What is Languedoc France? It’s a region in France that covers the western curve of the Mediterranean coast. It extends from Provence to Spain and includes La Camargue, Montpellier, Nimes, and Ales, and embodies the South of France with fewer rugged hills.
The Languedoc is one of the warmest, windiest, and driest places in France with a coastal area that, unlike Provence, is flat. There are long, sandy beaches, fishing towns, resorts, and medieval villages. All that you’d expect from this area!
Here’s a circuit for you that can take one or two weeks or more. You can stretch it out as you like! You’ll start in Nimes and travel southwest from there. You can end up back in Nimes or else return the car to another city.
The southern part of the region is called Roussillon (not the same as the town of Roussillon I wrote about last time) and is an important wine-growing region. In fact, the vineyards of the Languedoc provide one-third of France’s wine. Further south you’ll find the Pyrénees mountains, wooded near the bottom and good for hiking. You could even zip over to Spain for the day!
Start your circuit:
Nimes This larger town was established by the Romans and best-known for the famous “Arène”, or arena, which rivals the Colosseum. You can see other Roman ruins as well in this lovely Mediterranean town. In addition, there are other historic monuments, and Old Town, and gardens. It’s a good jumping off spot for La Camargue or the Cevennes mountain range to the north, where you can visit gorges, go hiking, and enjoy being in nature.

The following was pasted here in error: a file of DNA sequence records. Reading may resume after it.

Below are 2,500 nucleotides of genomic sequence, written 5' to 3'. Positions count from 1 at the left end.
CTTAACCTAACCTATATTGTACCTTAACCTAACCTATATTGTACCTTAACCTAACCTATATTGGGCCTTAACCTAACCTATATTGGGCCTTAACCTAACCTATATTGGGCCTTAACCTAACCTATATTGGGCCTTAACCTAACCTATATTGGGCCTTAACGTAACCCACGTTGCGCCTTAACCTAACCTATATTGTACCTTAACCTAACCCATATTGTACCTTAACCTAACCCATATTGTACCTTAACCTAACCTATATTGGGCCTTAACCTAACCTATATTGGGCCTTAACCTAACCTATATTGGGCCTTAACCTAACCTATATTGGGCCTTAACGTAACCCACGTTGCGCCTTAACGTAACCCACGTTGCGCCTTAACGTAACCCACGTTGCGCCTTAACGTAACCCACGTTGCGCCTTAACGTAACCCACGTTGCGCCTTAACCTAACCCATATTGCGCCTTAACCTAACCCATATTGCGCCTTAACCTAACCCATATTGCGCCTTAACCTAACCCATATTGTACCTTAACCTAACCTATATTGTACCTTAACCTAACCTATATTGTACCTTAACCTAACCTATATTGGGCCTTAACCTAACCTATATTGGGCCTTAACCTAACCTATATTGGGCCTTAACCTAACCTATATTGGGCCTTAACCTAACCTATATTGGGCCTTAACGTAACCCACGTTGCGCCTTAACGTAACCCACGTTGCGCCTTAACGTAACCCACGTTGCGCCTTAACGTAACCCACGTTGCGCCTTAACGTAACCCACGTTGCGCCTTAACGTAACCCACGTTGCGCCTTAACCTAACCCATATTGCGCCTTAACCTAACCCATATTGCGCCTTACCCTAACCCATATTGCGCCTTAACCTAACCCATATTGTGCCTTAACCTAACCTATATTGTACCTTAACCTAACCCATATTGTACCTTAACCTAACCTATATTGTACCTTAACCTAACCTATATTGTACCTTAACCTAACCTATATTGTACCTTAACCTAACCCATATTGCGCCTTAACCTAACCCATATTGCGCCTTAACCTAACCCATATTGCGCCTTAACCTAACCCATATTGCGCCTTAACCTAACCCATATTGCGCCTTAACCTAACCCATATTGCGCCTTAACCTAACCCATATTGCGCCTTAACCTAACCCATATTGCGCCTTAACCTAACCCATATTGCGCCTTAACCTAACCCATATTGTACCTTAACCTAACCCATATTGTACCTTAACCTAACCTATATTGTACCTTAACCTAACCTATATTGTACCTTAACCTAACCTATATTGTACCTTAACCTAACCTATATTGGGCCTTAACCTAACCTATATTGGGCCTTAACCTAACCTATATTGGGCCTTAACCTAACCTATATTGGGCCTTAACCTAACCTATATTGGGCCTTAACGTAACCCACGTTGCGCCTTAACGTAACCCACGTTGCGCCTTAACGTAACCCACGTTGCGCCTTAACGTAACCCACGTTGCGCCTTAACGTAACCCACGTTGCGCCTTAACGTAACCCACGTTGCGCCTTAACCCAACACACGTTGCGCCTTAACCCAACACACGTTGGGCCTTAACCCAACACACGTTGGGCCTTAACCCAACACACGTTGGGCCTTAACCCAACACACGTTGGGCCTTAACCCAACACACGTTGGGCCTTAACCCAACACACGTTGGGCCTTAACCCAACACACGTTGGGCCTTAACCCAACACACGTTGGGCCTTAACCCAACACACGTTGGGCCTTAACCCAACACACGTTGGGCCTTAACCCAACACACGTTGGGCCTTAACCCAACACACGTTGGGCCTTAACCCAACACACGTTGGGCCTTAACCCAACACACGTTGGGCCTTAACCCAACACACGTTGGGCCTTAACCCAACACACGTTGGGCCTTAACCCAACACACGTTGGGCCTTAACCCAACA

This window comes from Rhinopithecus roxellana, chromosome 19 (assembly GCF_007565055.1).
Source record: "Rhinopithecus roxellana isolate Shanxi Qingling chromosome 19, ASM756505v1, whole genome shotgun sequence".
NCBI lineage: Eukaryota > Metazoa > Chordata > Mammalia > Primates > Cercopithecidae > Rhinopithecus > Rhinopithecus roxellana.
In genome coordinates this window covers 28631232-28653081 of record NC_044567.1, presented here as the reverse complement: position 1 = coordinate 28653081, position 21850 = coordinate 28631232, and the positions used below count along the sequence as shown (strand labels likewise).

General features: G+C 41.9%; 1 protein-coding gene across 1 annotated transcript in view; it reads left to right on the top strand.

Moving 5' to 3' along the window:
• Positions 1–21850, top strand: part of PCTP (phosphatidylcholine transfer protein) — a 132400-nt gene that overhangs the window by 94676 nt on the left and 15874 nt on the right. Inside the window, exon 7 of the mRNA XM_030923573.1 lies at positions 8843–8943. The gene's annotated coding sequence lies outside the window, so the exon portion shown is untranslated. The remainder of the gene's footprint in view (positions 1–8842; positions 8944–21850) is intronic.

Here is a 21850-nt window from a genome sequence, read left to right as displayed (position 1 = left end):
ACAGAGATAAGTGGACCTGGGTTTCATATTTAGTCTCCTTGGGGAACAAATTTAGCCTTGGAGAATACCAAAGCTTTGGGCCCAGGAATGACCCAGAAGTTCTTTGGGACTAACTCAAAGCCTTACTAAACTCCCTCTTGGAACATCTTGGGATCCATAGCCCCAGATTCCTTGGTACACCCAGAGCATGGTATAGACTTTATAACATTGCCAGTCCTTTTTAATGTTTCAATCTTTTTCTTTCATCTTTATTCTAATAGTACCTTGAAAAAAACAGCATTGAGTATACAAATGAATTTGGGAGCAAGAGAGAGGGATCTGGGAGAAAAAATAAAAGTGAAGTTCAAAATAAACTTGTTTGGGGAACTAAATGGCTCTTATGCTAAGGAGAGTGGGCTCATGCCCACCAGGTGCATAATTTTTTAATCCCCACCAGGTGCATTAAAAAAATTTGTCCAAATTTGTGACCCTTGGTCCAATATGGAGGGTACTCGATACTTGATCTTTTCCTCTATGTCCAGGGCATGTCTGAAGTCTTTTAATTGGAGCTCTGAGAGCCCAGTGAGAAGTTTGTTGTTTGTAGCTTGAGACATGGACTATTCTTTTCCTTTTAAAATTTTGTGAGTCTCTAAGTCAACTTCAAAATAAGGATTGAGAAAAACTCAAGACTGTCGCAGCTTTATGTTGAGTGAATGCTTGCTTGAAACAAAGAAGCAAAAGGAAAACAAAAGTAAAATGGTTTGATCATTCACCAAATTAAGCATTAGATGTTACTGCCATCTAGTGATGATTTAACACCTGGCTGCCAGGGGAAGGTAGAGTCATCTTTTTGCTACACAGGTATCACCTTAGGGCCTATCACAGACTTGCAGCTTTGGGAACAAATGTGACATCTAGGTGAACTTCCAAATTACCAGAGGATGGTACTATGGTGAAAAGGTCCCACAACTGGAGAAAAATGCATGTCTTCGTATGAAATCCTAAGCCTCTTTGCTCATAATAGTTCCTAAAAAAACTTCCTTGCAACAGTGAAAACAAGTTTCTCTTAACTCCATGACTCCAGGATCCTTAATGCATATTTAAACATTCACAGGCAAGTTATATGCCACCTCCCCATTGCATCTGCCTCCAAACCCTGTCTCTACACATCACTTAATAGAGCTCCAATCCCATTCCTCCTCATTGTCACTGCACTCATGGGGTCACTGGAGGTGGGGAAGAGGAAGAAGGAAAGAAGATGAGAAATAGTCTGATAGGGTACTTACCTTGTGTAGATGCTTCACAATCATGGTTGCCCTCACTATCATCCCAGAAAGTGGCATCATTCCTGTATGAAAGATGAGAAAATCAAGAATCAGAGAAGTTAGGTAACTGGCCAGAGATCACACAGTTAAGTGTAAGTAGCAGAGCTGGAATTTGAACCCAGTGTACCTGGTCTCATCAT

Montpellier (Drive 1 hour drive southwest) this is the largest city in the region, with about 250,000 residents. There are a vibrant downtown and old town and plenty of college students. You must see the Musée Fabre, featuring many of the old masters, such as Rubens, Delacroix, Monet, and Degas. As you drive down toward Narbonne, you’re in wine country. Stop and visit some vineyards and do some tastings!
Sète: (Drive 35 minutes southwest) A charming seaside town and fishing village, called the Little Venice of Languedoc, named for the canals around town. It is the end point of the Canal du Midi. (featured image photo)
Activities include a summer jazz festival and you’ll enjoy Thau Lake, the biggest in the region, where they do oyster farming. You can take a boat ride with underwater views. Visit the old port, and if you love seafood you can buy it fresh daily at the fish market located at the port. About 9 miles northwest you can relax in Bouzigues, a sleepy village known for shellfish farming.
Agde Drive 30 minutes southwest on a causeway, with water on either side of the road for a picturesque drive. Vieux Agde is the original town on the riverbank. Nearby is the newer Cap d’Agde beach resort with a huge waterpark. Pick whichever one suits your mood!
Narbonne 45 minutes further southwest is an old Roman city full of history and an impressive château. Many come to see the Roman ruins, including part of a Roman road (the Via Domitia.)
(Perpignan) If you have some extra time, you may want to drive 50 minutes to the south along the coast. From here you can see the peaks of the Pyrenée mountains separating France from Spain.
Carcassonne (50 minutes west from Narbonne; 1 hour 20 minutes from Perpignan.) Medieval ramparts (with double-layer walls) including 52 stone towers, encircle this town. You can visit the castle, walk the ramparts, go to the medieval cathedral, and take in the special charm of the town. The Lower City is outside the walls and has a different atmosphere and fewer tourists. You’ll find shops and cafés and what looks like a normal town instead of a tourist mecca!
To Return: You can return your rental car in Carcassonne and take a train back to your next destination, or you can add on Toulouse (1 hour) and return it there, Montpellier (1 hour 45 minutes), or Nimes (2 hours).
The nature approach:
Grandes Causses and Cevennes. This is a mountain area inland (toward the north of this circuit) with gorges, hills, caves, forests, and plateaus. Cavern of Aven Armand is there, with the world’s greatest collection of stalagmites.
In other words, plenty to see!
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Bon Appétit: Eating and Drinking your way Across France